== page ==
This post is part of the On the Margin blog.
Domino’s same-store sales rose 12.2 percent in the company’s fourth quarter, a number that easily bested its primary pizza competitors — and everybody else in the restaurant industry.
Consider this: On average, restaurants’ same-store sales fell 0.7 percent in the last three months of 2016 — without some numbers from chains that have yet to report. That means Domino’s bested the overall restaurant industry by an insane 1,290 basis points.
Or think about this: On average, pizza chains’ same-store sales fell 2.4 percent in the last three months of 2016. Remove Domino’s, and that average was negative 5.3 percent.
Only one restaurant company that has reported quarterly earnings so far has come within 700 basis points of Domino’s fourth quarter performance: Del Taco, where same-store sales rose 5.5 percent.
To be sure, some of this speaks to the weakness of the restaurant industry in the period. We will write about that weakness later this week, but suffice it to say a decline of 0.7 percent on average is not a good number. Consumers were clearly opting not to eat out late last year.
Domino’s escaped whatever caused those declines, whether it was low grocery prices, bad weather, calendar shifts or depressed retail traffic. “We clearly weren't feeling that,” CEO Patrick Doyle said on the company’s most recent earnings call.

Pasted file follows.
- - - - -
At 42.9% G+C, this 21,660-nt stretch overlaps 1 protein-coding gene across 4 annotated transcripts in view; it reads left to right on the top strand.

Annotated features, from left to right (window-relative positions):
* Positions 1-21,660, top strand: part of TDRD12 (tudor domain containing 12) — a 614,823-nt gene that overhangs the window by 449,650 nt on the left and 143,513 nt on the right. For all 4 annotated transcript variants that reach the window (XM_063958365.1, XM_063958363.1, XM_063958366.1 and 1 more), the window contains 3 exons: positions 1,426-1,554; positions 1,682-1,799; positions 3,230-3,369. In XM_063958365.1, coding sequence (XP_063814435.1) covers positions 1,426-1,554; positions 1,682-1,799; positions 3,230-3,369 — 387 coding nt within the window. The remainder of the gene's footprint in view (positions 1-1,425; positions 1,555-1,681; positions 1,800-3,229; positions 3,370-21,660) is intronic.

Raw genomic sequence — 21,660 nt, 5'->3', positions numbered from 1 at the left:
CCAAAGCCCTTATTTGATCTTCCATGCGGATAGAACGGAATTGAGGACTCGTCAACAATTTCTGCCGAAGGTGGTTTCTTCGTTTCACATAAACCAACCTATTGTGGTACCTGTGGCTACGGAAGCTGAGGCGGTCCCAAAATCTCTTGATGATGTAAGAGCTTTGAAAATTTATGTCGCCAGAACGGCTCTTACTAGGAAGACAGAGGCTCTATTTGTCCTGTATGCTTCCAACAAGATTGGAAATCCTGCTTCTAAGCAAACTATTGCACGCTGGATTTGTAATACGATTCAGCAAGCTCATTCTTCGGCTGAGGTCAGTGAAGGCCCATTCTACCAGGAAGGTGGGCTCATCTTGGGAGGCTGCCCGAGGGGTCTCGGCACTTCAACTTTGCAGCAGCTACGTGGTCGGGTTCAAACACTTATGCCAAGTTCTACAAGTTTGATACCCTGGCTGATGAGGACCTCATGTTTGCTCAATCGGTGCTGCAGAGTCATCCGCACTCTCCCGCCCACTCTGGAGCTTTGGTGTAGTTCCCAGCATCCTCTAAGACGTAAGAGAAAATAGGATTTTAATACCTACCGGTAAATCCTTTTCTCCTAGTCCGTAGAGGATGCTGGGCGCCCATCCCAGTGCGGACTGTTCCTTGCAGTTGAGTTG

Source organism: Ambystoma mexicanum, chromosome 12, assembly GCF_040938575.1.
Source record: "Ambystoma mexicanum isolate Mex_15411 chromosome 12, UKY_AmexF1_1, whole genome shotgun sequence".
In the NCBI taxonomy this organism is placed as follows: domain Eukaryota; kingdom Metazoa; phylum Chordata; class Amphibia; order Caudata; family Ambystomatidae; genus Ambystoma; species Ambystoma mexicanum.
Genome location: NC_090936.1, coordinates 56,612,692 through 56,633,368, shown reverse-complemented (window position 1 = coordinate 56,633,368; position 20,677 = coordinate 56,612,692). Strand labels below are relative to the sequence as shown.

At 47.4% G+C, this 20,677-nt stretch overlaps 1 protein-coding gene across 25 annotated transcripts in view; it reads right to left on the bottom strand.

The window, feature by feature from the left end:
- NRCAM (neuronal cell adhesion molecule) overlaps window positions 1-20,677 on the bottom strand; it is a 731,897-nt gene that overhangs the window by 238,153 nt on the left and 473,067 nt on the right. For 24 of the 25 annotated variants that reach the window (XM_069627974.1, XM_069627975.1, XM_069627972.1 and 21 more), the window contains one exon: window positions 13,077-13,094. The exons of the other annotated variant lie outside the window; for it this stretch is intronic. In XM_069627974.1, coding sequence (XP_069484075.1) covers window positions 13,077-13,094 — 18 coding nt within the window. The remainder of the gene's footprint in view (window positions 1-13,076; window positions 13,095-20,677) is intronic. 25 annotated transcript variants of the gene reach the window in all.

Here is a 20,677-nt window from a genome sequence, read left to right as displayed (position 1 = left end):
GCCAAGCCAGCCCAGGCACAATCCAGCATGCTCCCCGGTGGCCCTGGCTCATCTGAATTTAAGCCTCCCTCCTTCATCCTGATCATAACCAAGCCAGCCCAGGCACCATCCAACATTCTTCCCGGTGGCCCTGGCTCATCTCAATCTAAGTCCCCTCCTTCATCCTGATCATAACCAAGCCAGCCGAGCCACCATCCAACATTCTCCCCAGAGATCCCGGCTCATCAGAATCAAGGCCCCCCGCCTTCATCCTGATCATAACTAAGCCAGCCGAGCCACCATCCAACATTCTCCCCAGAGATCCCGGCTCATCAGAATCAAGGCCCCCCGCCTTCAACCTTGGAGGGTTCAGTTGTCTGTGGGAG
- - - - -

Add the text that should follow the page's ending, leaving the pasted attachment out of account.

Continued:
The obvious answer to Domino’s performance is its technology. Domino’s has used technology more effectively than just about any other restaurant chain — giving consumers the ability to order just about anywhere, in as simple a manner as possible.
And indeed, the only other pizza chain to record growth in the last quarter was Papa John’s International Inc., at 3.8 percent. Papa John’s, like Domino’s, has been effective at convincing customers to use technology — 60 percent of both chains’ orders now come through digital channel.
Yet that might be simplistic. Domino’s is able to embrace technology in a way that most chains can’t, because it years ago implemented a single-store point of sale system that it operates in-house.
As I detailed in a story last year, this enables the company to make changes faster and more efficiently. It was quickly able to add new ordering capabilities because it already had the foundation in place and engineers on hand eager to do the work.
More to the point is the way Domino’s uses technology, adopting the saved “easy order” system, enabling capabilities like no-touch ordering, orders via watch, television or the Amazon Echo.
Then add effective marketing, which is getting stronger all the time thanks to the chain’s impressive growth, and an aggressive store remodel program that is attracting more carryout business.
And Domino’s 12.2 percent same-store sales growth came on top of a succession of strong years — its three-year same-store sales in the period increased an astounding 38 percent, cumulative.
To be sure, it will be difficult for the chain to maintain this momentum. But, at least for the moment, Domino’s has proven that customers will flock to a chain that does its job exceptionally well.
Jonathan Maze, Nation’s Restaurant News senior financial editor, does not directly own stock or interest in a restaurant company.
Contact Jonathan Maze at [email protected]
Follow him on Twitter at @jonathanmaze